So if we can move into a space way instead of pushing aside these sign posts that our emotions give us and instead move into a space where we are compassionate with them, where we curious with them and where we start saying, How can I?
Even in the midst off here, I don't need to do away with my fear.
The fear just is it's my body.
It's my mind.
It's my motions doing their job.
Our emotions have evolved to help us, and so when we feel fear, that's our emotion, trying to help us.
So the important thing here is not to do away with it, but also not to get stuck in it.
So to develop a sense of what a courageous steps that I can take, even in the midst of a reality that I didn't choose.
And that isn't off my asking, How can I bring myself forward and whether it's courageous and connected?
So in brief emotional agility is the ability to be with ourselves in the awfulness with compassion and curiosity so that we can live in ways that are.
Then he's connected.
That's beautiful.
And I think that for me, that's definitely really meaningful and thinking about how I'm personally experiencing a lot of this.
And I imagine, for a lot of folks and and so I'm curious than thinking about emotional agility free, you know, a pandemic.
And today, what are some of the differences between how you might private practice that before and how you're practicing that now?
What are some of the ways practicing emotional agility has changed?
Well, I think the principles of emotional agility are actually fundamental principles off psychological health and wellness, regardless of the context that we end, regardless of whether we stressed in our job or, you know, struggling to be with our Children in a way that effective over dinner time, you know, those much have bean the day today, realities that we experiencing.
And I think that all that's really happened is the need for emotional agility becomes so much more profound and so much clearer.
We also are deciding whether we let that narrative that is coming through the media own us, whether we're gonna let our emotions own us or whether we are gonna exert some kind of empowerment and connection over these experiences and whether we gonna earn it.
And you know what always just comes to mind and it's It's probably very oft used phrase, but it really, I think, is so profoundly important right now.
I think, as I'm speaking off that beautiful Victor Frankel idea, Victor Frankel, who survive the Nazi death camps, who describes what I think is the most profoundly powerful human sentiment and it's this that between stimulus and response, there is a space, and in that space is our power to choose.
And it's in that choice that lies our growth and freedom.
We didn't choose these circumstances.
Often.
What happens is we get hooked.
We get into an experience where there's no space between stimulus and response.
We either mindlessly, you know, go on tar Twitter feeds and we engage with the news and recon testifies or we feeling so stressed out.
Are we avoiding all?
And so I think this is really a time off getting space between stimulus and response.
We do that by being open to what we experiencing by saying what I need to do here.
But being intentional and the particular strategies, start thinking short.
Answer your question.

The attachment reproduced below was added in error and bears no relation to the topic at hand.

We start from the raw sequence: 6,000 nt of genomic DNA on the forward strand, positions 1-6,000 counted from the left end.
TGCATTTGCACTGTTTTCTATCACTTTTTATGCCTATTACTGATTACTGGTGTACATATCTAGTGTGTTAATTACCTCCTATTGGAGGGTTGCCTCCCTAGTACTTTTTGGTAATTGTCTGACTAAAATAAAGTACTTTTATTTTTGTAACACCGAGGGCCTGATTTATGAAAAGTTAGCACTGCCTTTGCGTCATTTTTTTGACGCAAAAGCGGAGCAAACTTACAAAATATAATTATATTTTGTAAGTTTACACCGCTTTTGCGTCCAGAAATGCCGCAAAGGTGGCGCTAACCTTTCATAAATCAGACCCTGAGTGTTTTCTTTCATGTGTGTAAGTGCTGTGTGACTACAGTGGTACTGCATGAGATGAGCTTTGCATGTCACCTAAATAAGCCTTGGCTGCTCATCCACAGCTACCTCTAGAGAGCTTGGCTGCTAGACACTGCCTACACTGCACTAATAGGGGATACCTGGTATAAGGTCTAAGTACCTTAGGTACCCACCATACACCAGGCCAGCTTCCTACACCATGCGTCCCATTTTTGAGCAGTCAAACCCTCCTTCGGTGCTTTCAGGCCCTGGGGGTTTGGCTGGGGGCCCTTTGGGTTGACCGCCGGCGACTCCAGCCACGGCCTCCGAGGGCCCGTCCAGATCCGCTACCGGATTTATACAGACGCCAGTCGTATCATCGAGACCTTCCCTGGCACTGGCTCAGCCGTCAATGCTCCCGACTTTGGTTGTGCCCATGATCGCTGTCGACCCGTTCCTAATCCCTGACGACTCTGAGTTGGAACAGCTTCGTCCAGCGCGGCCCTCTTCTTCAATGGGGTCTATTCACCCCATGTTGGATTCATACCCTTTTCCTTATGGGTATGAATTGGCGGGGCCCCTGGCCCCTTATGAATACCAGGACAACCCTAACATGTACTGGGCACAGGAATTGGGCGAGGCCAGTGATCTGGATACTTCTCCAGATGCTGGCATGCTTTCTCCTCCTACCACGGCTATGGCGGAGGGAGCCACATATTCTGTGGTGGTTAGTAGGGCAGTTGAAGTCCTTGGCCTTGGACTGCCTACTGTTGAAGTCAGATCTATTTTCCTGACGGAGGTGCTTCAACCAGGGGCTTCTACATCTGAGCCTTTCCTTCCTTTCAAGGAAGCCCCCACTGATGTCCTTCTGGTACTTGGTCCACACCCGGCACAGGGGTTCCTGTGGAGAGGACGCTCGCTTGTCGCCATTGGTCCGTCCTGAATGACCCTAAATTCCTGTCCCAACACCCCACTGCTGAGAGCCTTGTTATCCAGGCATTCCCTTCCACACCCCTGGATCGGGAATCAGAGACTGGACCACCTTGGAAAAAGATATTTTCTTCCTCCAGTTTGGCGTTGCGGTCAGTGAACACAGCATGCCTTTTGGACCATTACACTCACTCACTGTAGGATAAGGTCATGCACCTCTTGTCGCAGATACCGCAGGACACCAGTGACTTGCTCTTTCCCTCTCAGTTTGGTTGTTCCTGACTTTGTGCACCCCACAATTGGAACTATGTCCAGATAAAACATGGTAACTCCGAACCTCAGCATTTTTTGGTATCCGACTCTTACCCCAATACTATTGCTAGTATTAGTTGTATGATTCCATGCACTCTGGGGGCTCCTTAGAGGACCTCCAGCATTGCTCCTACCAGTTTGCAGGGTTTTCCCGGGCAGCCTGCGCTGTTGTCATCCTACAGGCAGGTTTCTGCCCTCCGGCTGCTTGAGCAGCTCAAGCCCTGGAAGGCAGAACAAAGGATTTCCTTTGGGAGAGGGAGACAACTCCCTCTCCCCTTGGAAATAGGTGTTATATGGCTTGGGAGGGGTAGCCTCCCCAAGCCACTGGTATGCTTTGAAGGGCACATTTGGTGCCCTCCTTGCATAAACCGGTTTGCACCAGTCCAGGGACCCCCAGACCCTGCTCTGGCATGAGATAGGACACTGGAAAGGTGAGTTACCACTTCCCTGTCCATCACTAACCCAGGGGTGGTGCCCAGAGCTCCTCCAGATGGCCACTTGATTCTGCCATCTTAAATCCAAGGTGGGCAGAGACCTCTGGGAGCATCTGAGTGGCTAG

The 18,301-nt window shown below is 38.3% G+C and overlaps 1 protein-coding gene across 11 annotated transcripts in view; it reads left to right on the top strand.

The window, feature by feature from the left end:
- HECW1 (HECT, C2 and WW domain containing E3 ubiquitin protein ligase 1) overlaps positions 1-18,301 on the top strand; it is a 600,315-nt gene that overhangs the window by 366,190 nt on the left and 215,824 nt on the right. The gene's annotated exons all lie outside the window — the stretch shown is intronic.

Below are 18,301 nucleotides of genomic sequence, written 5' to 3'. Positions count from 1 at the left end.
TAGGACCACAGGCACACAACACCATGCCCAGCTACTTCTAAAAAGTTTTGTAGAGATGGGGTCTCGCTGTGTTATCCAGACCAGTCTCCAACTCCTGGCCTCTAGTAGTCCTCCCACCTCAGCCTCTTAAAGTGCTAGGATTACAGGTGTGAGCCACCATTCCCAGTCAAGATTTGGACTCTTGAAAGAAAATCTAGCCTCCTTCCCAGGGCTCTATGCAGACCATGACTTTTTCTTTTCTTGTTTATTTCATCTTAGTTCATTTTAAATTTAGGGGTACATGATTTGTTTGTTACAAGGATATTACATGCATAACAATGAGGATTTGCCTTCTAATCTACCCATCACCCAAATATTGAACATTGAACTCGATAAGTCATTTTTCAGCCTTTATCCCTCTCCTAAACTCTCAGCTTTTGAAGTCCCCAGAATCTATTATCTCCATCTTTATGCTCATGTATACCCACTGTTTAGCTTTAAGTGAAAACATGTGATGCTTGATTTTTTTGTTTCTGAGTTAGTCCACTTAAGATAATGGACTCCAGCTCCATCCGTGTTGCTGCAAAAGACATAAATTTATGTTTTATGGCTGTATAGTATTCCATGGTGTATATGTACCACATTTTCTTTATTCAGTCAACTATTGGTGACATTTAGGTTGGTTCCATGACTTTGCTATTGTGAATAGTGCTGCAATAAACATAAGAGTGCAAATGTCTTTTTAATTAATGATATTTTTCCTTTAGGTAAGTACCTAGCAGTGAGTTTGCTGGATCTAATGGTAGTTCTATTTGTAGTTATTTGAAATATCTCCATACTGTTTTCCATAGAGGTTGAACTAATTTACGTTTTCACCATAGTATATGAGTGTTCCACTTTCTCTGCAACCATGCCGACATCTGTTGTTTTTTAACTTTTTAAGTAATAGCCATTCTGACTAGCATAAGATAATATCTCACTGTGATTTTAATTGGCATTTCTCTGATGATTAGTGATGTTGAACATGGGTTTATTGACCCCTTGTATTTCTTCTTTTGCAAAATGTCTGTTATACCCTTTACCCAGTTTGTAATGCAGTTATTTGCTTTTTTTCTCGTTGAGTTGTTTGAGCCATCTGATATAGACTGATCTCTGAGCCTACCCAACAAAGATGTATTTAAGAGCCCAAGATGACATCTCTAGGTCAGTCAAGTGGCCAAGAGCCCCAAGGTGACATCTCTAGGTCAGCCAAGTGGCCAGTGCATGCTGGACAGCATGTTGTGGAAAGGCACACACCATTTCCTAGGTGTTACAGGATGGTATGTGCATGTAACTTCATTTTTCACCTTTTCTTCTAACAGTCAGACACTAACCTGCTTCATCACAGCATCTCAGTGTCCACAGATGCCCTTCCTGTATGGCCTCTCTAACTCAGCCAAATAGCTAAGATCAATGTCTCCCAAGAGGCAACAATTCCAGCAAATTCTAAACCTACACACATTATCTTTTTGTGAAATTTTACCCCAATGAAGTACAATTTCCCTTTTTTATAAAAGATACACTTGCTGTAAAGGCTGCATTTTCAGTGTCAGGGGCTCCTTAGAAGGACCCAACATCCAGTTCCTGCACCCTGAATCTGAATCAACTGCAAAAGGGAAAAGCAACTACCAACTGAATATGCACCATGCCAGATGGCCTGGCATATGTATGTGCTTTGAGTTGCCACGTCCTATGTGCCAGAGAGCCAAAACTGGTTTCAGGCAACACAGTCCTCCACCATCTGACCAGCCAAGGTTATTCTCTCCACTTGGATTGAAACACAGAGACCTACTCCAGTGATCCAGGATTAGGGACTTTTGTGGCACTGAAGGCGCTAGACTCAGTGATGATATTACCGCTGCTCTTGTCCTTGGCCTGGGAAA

You know, emotional agility are basically the skills that are foundational to wellness within ourselves, to being healthy within ourselves every day.
What's happening in this context is we are needing to bring those skills with greater courage and strength to the situation that we face.
I'm curious, too, I guess.
And if we could look at some specific issues that people might be experiencing, I think one of the big ones with social distancing is that a lot of folks who at one point you know, went to an office are now working at home.
They're working at home.
They're sleeping at home, relaxing at home on DSO maybe in talking about that specifically for some of the ways that might impact us.
And then what are some areas that you think you could apply from emotional agility?
Thio To Miss Newman, this new normal, it's so very important.
Point is, I think you know, when I talk about having more space to have these experiences off course, that doesn't mean we're always alone.
We must be as I am.
I've got two young Children who are not home from school, and I'm trying to do my work and I'm trying to look after them and there's a lot that's going on.
But we on spending hours commuting, you know, most most of us, um, we unspent ng hours distracting or avoiding outside of the house.
So we really starting to think about Mama using what I've got in the space in this context right now.
So, you know, one of the things that I think is really profoundly important is when we think about social distancing, I think a better way for us to all be thinking about this.
Originally, the media had used this language of social distancing, but actually, what we thinking about here is physical distancing, physical distancing.
We can still, if we are social creatures, which many of us are.
We still need to be able to look for meaningful quality interactions that are really critically important to us right now.
So we know that we can be lonely in a crowd.
You know, we don't really don't we don't need.
When we think about loneliness, loneliness is not just around by myself there, for I'm lonely.
You could be in a crowd of people and be lordly.
So what is it that we think about when we think about how do you mitigate against the howdy ameliorate loneliness, learning This is actually a function of weather.
Our interactions are meaningful or not against this idea that emotions tell us a story behind our most difficult emotions are sign post to the things that we care about.